Coin wrapper

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A roll of 25 U.S. dollars

A coin wrapper, sometimes known as a bank roll or roll is a paper or plastic container for a number of coins.

In the United States, empty rolls are available free at most banks in every denomination (though it is becoming increasingly difficult for half dollar and dollar to be readily made available). The rolls come flat and one side will have to be folded to allow for coins to be placed inside. When the roll is full, the top side will need to be folded. Typically, the full rolls are brought back to the banks in exchange for currency or to be deposited.

In the Eurozone, empty plastic rolls are used at banks in every denomination, with five-coin staggered rows. Their main advantages are:

Their five-coin staggered rows and transparency make quick verification of contents possible.
They provide a high degree of certainty (transparency, reliable and legible contents).
Cost effective 
The high certainty means less time spent processing coins, while the solidity and two-way closure system increase the number of times the coin roll can be used, effectively reducing its overall cost.

In Japan, machine-wrapped coin rolls with plastic container are circulated exclusively, handmade coin rolls are rare. All rolls contains 50 coins. Customers can change bills into coin rolls easily by automatic money changer at Japanese banks.

Searching rolls[edit]

Often, coin collectors will ask for full rolls from the bank to search the contents in hopes of finding an interesting piece. Some collectors also save coins of bullion value, such as copper cents and silver half-dollars. This practice is called coin roll hunting. Full rolls are also requested by vendors to make change.


Bank rolls are vulnerable to a variety of scams, such as rolling slugs of no value or coins of a lesser value.[1] See also coin rolling scams.

Amount in a roll in the United States[edit]

A roll of 40 nickels worth $2
A pile of coin wrappers

Each denomination has a different amount found in a roll and are color-coded by denomination. See below:

Color Name Denomination Count Total Value Weight (g) Notes
  Red Cent 50 $0.50 125
Blue Nickel 40 $2.00 200 (in the past, sometimes found in 20 coin, $1.00, half-rolls)
Green Dime 10¢ 50 $5.00 113.4 (in the past, sometimes found in 30 coin, $3.00 rolls)
Orange Quarter 25¢ 40 $10.00 226.8 (in the past, sometimes found in 20 coin, $5.00, half-rolls)
Tan (sometimes brown or yellow) Half Dollar 50¢ 20 $10.00 226.8 (sometimes found in 40 coin, $20.00, full-rolls that are closer in size to other denominations rolls)
Grey Small Dollar $1.00 25 $25.00 202.5
White Large Dollar $1.00 20 $20.00 453.6 obsolete (in the past, sometimes found in 10 coin, $10.00, half-rolls)
N/A Quarter Eagle $2.50 40 $100.00 - obsolete
N/A Half Eagle $5.00 40 $200.00 - obsolete
N/A Eagle $10.00 50 $500.00 - obsolete
N/A Double Eagle $20.00 25 $500.00 - obsolete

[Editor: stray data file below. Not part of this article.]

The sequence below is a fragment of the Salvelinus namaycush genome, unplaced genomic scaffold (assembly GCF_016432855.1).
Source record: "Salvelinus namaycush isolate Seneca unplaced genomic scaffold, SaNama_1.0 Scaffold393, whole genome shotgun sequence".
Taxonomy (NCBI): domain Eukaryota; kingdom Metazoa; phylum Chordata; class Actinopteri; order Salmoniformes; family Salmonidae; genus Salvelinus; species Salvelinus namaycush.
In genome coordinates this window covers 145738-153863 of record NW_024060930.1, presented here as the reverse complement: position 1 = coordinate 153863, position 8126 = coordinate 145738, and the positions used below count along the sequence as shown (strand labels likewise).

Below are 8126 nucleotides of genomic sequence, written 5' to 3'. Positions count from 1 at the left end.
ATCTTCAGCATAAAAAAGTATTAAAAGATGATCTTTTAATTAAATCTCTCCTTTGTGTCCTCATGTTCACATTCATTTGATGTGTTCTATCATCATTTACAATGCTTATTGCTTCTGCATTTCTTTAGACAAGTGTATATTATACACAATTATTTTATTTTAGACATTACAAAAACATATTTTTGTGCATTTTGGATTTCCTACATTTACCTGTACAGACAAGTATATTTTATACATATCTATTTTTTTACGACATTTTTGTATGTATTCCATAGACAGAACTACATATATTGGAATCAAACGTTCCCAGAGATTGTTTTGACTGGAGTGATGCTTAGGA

Amount in a roll in Canada[edit]

Canadian coin rolls are very similar to American coin rolls, with the exception of the loonie, and the toonie.

Color Name Denomination Count Total Value Weight (g)
  Red Cent 50 $0.50 117.5
Blue Nickel 40 $2.00 158
Green Dime 10¢ 50 $5.00 87.5
Orange Quarter 25¢ 40 $10.00 176
Black Loonie $1.00 25 $25.00 156.75
Purple Toonie $2.00 25 $50.00 173

Amount in a roll in the Eurozone[edit]

Coin rolls in Spain
Color Denomination Count Total Value Weight (g)
  White 1c 50 €0.50 115
Gray 2c 50 €1.00 153
Red 5c 50 €2.50 196
Blue 10c 40 €4.00 164
Orange 20c 40 €8.00 229.6
Green 50c 40 €20.00 312
Yellow €1 25 €25.00 187.5
Purple €2 25 €50.00 212.5

3 rolls differ in Spain[edit]

Color Denomination Count (Spain) Total Value (Spain) Weight (g)
Blue 10c 50 €5.00 205
Orange 20c 25 €5.00 143.5
Green 50c 25 €12.50 195

Amount in a roll in Japan[edit]

Coin rolls in Japan

Japanese coin rolls are made by plastics, without denomination color-code.

Color Denomination Count Total Value Weight (g) Distinguish method
N/A ¥1 50 ¥50 50 silver color (aluminum) with smooth edge
¥5 50 ¥250 187.5 brass color with smooth edge, holed coin
¥10 50 ¥500 225 bronze color
¥50 50 ¥2,500 200 silver color (cupronickel) with reeded edge, holed coin
¥100 50 ¥5,000 240 silver color (cupronickel) with reeded edge
¥500 50 ¥25,000 350 brass color (nickel-brass) with slantingly reeded edge

Amount in a roll in Israel[edit]

Color Denomination Count Total Value Weight (g)
  Yellow 10 agora 50 ₪5.00 200
Green ₪½ 50 ₪25.00 325
Blue ₪1 50 ₪50.00 175
Purple ₪2 25 ₪50.00 142.5
Pink ₪5 25 ₪125.00 205
Red ₪10 25 ₪250.00 175

Coin bags[edit]

In the United Kingdom, coin rolls are not used, instead small plastic bags are provided free of charge at banks which are filled by the customer with the appropriate amount of the same value coin as printed on the bag. When depositing or changing, the bags are weighed at the bank to check they contain the right amount.[citation needed]

See also[edit]


  1. ^ Medenbach, Deborah (July 22, 2009). "Penny Scam Yields Dime Profits in New Paltz". Times Herald-Record. Retrieved 18 July 2012.